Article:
Powell Brothers in legal war With Warrior Lacrosse Mike Claims Morrow Threatened To "Crush Him"
THE LATEST (6/22): Mediation is over! After 5 hours of intense discussion, a settlement is reached. Don't expect a lot of details but Casey and Ryan are reinstated at Brine and will be back in Rochester uniforms next weekend. We are sure a release will come out soon with slightly more detail, but it's over. Casey and Ryan are back, free from Warrior (other than MLL equipment monopoly) and you can now re-read our "Casey and Ryan Join Brine" article with renewed enthusiasm.
SYRACUSE - Two members of Carthage's "First Family" of lacrosse are involved in a legal battle over their right to endorse lacrosse equipment. A federal judge in Michigan has preliminarily enjoined former Syracuse University lacrosse stars Ryan Powell and Casey Powell from working for well-known equipment maker Brine, Inc., after their former employer, Warrior Lacrosse, filed suit to enforce contract provisions that prohibit the Powells from working for other lacrosse companies.
Warrior fired Casey and Ryan Powell without warning last year, according to federal court documents. Documents allege Warrior terminated the Powells after their younger brother Michael, also a former SU star, signed an employment and endorsement deal with rival Brine instead of Warrior. Casey and Ryan Powell currently star in the professional ranks for the Rochester Rattlers Major League Lacrosse (MLL) team, while Michael plays for the Baltimore Bayhawks. All MLL players use Warrior equipment as part of a league-wide deal.
Warrior Lacrosse is run by former Princeton University lacrosse star David Morrow. He founded the Warren, Michigan-based company in 1993 and sold it to Boston-based footwear-maker New Balance last year.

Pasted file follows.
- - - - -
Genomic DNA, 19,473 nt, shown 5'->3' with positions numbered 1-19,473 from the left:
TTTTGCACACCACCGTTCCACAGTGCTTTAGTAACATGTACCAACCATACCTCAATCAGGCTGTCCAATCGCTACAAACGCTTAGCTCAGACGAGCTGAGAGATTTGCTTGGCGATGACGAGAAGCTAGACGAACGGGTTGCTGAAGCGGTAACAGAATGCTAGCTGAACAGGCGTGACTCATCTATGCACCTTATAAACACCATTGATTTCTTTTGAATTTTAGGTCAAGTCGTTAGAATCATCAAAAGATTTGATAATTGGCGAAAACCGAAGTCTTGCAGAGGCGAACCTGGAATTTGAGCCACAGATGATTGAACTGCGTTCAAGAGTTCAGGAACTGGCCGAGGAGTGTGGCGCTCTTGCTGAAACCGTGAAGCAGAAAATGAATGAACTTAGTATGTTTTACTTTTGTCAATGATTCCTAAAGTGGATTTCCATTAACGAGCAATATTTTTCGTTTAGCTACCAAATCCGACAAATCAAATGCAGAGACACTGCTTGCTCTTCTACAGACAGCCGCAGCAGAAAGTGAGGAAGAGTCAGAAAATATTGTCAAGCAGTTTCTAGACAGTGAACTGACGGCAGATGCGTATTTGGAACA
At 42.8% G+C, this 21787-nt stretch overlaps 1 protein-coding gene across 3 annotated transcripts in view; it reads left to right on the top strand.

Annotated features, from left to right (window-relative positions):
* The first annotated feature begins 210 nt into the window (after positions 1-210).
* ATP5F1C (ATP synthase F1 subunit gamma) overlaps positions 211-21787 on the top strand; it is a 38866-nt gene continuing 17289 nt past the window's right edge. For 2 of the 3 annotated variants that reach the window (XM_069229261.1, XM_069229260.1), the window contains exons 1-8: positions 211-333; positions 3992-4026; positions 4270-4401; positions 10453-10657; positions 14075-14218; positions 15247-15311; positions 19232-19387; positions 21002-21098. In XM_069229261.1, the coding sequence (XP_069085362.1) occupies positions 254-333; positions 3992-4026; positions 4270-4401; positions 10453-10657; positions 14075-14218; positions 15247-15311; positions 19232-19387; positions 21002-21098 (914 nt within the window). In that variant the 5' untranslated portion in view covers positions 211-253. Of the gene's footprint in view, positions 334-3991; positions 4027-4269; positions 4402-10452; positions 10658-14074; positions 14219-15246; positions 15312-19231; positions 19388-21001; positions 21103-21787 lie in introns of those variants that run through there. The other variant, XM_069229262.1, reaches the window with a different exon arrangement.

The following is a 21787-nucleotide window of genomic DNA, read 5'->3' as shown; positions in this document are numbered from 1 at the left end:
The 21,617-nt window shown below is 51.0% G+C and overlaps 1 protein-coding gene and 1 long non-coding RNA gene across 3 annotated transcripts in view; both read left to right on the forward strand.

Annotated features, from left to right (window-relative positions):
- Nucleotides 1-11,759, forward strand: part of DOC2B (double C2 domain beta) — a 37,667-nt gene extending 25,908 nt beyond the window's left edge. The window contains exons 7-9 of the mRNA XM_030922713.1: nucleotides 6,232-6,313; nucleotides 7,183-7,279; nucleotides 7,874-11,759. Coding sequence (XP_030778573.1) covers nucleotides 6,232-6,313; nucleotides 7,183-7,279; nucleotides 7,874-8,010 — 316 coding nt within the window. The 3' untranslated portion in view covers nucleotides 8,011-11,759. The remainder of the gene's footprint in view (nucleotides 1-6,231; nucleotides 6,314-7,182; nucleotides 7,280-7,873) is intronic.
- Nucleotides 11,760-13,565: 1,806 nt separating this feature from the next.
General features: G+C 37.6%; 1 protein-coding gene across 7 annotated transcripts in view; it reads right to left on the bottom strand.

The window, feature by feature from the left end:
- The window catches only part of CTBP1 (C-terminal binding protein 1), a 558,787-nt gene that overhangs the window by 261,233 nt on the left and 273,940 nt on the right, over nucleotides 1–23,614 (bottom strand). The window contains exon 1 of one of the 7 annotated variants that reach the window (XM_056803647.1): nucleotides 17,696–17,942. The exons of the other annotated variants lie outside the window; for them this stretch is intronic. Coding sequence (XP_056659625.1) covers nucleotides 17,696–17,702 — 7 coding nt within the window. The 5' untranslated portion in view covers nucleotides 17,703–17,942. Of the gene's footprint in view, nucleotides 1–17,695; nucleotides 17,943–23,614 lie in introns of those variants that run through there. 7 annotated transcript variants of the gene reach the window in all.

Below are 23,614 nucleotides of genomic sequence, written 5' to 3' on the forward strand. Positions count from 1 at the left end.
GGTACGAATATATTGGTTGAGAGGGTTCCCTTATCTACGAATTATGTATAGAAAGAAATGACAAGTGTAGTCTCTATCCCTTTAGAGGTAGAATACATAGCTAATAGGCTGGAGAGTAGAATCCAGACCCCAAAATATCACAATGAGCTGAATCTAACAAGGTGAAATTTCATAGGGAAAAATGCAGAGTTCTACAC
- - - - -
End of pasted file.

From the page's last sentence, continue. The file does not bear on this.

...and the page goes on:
In the court papers, the Powells say, "The evidence in this case will ultimately show that Warrior's owner, Dave Morrow, terminated Casey and Ryan's agreements out of spite and to 'crush' the Powells."
Warrior's court filings, the basis for the court's preliminary injunction, claim the Powell brothers violated their employment agreements and were subsequently justly fired. The employment agreements contained a restrictive clause that prohibited them from working for another lacrosse company for three years following the end of their work for Warrior. The evidence offered in the case includes documents, statements, and copies of advertising materials for a lacrosse camp that played a role in the brothers' firing.
Warrior's attorneys say the company had cause to fire the Powells.
"The Powells were essentially caught 'red handed' putting on a summer camp, The Powell Brothers Lacrosse Camp, that was expressly and prominently sponsored by a direct competitor of Warrior's, Harrow Sports," wrote Warrior's counsel in a court filing.